Audio Mixing Basics
Audio mixing doesn’t start at the point when you get the audio mixing software. Music mixing is a continuous piece of the music production process that takes various steps.
Mostly, there are several things you will need to keep in mind and follow step by step. You need to know how the track will feel, the type of ambiance you’re looking to build, and how to get the best character out of your recordings.
So, when someone comes to you and says, “Mix my song,” you need to remember a lot of this and ask them the questions. By understanding what you want the song to be like, you can throw in your music mixing expertise to help bring out the best in it.
Balancing your levels
Believe it or not, the most important step in making a great mix is balancing the volume levels of each track. Think about what sounds are most important at any given point in the song and give them a volume level that puts them at the forefront. From there, you can balance less important sounds relative to the star of each section.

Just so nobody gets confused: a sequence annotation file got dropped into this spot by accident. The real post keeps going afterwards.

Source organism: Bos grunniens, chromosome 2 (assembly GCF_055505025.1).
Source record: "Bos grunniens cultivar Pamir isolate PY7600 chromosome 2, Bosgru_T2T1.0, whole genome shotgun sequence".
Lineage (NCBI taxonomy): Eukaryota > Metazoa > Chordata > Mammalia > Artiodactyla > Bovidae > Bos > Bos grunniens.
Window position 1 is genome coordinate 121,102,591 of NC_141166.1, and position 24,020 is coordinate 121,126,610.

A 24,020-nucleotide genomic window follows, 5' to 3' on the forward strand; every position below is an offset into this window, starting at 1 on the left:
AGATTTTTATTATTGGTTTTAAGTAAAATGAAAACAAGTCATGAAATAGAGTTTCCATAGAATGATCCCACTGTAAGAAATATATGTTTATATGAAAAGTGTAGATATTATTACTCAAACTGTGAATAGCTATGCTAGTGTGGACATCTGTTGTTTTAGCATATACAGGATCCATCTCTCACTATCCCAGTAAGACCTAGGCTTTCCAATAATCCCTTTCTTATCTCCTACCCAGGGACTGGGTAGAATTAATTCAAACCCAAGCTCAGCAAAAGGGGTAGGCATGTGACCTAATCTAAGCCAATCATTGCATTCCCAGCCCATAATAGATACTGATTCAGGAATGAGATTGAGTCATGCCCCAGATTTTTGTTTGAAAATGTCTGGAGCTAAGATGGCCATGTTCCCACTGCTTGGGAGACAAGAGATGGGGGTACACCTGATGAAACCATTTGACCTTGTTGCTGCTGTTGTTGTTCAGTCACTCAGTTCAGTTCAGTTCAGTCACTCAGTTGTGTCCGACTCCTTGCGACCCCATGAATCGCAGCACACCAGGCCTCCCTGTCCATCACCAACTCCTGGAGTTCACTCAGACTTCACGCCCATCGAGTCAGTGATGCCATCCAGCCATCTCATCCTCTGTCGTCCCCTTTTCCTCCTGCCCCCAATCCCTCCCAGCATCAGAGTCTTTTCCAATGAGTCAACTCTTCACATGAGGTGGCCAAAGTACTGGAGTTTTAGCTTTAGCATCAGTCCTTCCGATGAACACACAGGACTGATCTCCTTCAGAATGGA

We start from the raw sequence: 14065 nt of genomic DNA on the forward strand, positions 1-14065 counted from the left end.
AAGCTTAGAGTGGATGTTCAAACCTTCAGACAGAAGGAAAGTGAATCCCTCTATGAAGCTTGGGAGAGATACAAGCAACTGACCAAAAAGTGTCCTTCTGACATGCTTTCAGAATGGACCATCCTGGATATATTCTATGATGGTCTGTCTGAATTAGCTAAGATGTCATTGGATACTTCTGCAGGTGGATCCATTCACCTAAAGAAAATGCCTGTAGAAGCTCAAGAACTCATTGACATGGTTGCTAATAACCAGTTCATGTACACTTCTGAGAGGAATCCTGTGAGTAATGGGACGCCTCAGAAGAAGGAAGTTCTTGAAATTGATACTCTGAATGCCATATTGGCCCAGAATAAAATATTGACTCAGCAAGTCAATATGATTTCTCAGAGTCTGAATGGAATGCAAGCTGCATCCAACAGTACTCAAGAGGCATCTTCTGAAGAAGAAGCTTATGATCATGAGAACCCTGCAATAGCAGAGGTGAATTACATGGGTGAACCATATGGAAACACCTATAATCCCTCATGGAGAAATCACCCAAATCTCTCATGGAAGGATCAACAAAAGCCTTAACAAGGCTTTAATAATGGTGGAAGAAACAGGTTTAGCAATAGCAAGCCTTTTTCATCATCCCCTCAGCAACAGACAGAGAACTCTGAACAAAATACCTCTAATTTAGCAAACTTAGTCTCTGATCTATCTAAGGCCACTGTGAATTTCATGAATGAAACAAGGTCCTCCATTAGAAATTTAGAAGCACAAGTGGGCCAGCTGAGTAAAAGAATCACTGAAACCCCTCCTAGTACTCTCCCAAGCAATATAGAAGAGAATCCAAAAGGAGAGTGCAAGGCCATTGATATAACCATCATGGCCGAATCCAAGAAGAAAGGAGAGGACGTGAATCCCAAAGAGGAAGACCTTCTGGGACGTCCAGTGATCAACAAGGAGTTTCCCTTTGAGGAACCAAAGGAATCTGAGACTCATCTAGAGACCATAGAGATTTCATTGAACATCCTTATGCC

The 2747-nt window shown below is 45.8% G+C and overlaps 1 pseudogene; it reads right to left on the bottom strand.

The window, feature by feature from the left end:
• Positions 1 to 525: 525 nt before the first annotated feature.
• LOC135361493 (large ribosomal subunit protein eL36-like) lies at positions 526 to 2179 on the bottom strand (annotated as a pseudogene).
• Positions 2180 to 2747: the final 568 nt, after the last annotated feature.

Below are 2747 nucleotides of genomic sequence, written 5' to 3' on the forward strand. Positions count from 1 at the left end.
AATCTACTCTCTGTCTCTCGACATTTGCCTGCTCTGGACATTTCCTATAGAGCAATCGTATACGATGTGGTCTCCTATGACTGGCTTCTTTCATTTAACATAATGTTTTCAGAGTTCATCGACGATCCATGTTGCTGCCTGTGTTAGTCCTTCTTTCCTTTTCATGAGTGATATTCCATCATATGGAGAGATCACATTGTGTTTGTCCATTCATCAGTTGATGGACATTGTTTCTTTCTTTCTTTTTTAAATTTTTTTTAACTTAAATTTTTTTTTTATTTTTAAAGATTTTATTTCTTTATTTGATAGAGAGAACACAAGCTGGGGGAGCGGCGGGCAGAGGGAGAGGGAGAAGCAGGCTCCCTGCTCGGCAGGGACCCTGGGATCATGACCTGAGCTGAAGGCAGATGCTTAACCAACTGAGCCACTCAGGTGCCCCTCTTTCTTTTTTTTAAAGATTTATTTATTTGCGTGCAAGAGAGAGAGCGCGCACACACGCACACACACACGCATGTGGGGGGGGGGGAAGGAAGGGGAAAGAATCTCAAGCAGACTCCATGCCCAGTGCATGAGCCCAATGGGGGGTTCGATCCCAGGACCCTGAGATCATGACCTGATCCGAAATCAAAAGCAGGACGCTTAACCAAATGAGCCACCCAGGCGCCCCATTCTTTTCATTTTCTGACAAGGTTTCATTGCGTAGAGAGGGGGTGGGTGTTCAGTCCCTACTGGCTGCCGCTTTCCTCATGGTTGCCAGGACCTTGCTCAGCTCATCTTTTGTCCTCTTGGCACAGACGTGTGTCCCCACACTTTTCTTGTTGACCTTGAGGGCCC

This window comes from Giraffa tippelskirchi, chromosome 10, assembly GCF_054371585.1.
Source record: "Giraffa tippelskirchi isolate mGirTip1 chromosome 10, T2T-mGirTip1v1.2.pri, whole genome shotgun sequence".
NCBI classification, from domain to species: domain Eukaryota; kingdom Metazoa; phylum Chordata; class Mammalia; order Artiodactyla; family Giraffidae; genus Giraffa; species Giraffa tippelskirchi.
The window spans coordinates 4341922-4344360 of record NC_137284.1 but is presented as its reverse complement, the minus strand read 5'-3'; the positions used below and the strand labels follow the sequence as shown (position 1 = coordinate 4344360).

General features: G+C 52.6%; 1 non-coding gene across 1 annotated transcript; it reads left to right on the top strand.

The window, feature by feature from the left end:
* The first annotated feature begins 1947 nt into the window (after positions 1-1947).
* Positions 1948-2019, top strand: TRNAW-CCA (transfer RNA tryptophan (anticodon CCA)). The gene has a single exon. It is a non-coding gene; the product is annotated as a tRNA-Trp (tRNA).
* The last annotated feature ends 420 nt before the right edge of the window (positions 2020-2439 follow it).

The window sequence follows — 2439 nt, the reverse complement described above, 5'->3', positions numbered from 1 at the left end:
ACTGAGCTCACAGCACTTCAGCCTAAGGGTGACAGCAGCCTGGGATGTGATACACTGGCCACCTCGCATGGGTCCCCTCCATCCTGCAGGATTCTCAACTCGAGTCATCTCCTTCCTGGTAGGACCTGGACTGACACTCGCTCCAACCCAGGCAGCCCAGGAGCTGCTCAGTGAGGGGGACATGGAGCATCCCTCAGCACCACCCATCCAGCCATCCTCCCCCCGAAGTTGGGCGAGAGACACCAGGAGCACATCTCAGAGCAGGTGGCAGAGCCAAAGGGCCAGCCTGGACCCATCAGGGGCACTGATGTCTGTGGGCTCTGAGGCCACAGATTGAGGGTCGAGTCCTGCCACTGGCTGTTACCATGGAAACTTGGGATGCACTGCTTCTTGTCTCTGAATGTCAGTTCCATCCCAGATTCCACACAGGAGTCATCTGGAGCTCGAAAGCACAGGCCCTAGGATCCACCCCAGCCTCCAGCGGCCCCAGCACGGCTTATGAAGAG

For many songs, the most important track will be the lead vocal. The bass, kick drum, and lead melody instruments are important in their own right and should be emphasized when it makes sense.
Before you start balancing levels, you’ll likely want to do at least a little bit of compression on your individual tracks. Compression is essentially reducing the difference between the loudest and quietest parts of a track. The end result is that the track will have a more consistent volume level, which then makes it easier to balance.
Panning is another vital part of the audio mixing process. It helps you to control a mix’s stereo width, and it helps you to place sounds properly in a mix.
As a general rules, you will need to keep the lower and heavier sounds (like your bass and kick) in the center of the mix. They should be the centering force that will help carry the track. If everything is centrally panned, though, your mix will sound crowded or flat. So you’ll want to pan some instruments to the left or right in order to get that wide sound we all love.
EQ is the mixing part that deals with frequencies. It boosts, cuts, and balances the mix’s frequencies to ensure that you achieve the perfect sound.